If Mark Zuckerberg shouldn’t have the power to make epoch-changing decisions or control users’ data for profit, Buterin believes, then neither should he—even if that limits his ability to shape the future of his creation, sends some people to other blockchains, or allows others to use his platform in unsavory ways. “I would love to have an ecosystem that has lots of good crazy and bad crazy,” Buterin says. “Bad crazy is when there’s just huge amounts of money being drained and all it’s doing is subsidizing the hacker industry. Good crazy is when there’s tech work and research and development and public goods coming out of the other end. So there’s this battle. And we have to be intentional, and make sure more of the right things happen.”

Originally posted at Time Magazine

We are always looking for Web3 talent !

Mighty Block is one of the partners of Forte, a platform to enable game publishers to easily integrate blockchain technologies into their games. We believe blockchain will enable new economic and creative opportunities for gamers around the world and have assembled a team of proven veterans from across the industry (Kabam, Unity, GarageGames, ngmoco, Twitch, Disney), as well as a $100M developer fund & $725M funding, to help make it happen. That’s where you come into play.

Feel free to browse all our current open job opportunities in the following link 👇

Bored Ape Yacht Club creator buys CryptoPunks and Meebits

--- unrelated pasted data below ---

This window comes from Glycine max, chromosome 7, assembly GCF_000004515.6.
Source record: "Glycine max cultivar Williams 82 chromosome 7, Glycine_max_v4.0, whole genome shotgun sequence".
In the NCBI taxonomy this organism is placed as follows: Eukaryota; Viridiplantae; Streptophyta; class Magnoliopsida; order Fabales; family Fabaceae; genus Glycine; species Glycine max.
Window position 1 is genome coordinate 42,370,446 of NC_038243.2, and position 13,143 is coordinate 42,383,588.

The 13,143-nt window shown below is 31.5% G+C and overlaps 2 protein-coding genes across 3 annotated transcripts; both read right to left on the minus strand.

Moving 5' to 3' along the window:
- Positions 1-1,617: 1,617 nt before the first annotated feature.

Mighty Block

Yuga Labs, the creator of Bored Ape Yacht Club, announced today that it had acquired CryptoPunks and Meebits from Larva Labs. CryptoPunks is one of the oldest and most valuable brands in the NFT world, and Meebits quickly joined the list of most valuable NFT collections after launching last May.

Yuga Labs hopes to foster a “community of builders” creating derivative works around the two projects. To do that, it plans to grant intellectual property and commercialization rights to CryptoPunks and Meebits owners, allowing them to create works and products based off their NFTs the same way that Bored Ape owners have.

“Everybody knows CryptoPunks, everybody loves CryptoPunks,” Greg Solano, a Bored Ape Yacht Club co-founder who goes by the pseudonym Gargamel, tells The Verge. “It’s just iconic, ahead of its time. It’s visionary, and it’s gonna be here forever. We were just immediately excited about it without knowing at all what we would want the next step to be.”


Matt Hall and John Watkinson, the co-founders of Larva Labs, said that they thought Yuga Labs would be better stewards of the projects going forward. The duo launched CryptoPunks in 2017 as a “sort of a digital art project,” Hall tells The Verge. “We felt like we were less and less suited to this as a couple of software developer experimentalist kind of people.”

Yuga Labs is also acquiring more than 400 CryptoPunks and 1,700 Meebits from Larva Labs as part of the deal. The company declined to share the sale price. Larva Labs will continue to operate independently and work on new projects.

More than $1 billion worth of Bored Apes have been traded to date, according to OpenSea, which ranks the collection as the second-largest NFT collection of all time by trading volume. It’s beaten only by CryptoPunks, at $2.2 billion. Meebits have traded around $227 million in volume, according to OpenSea.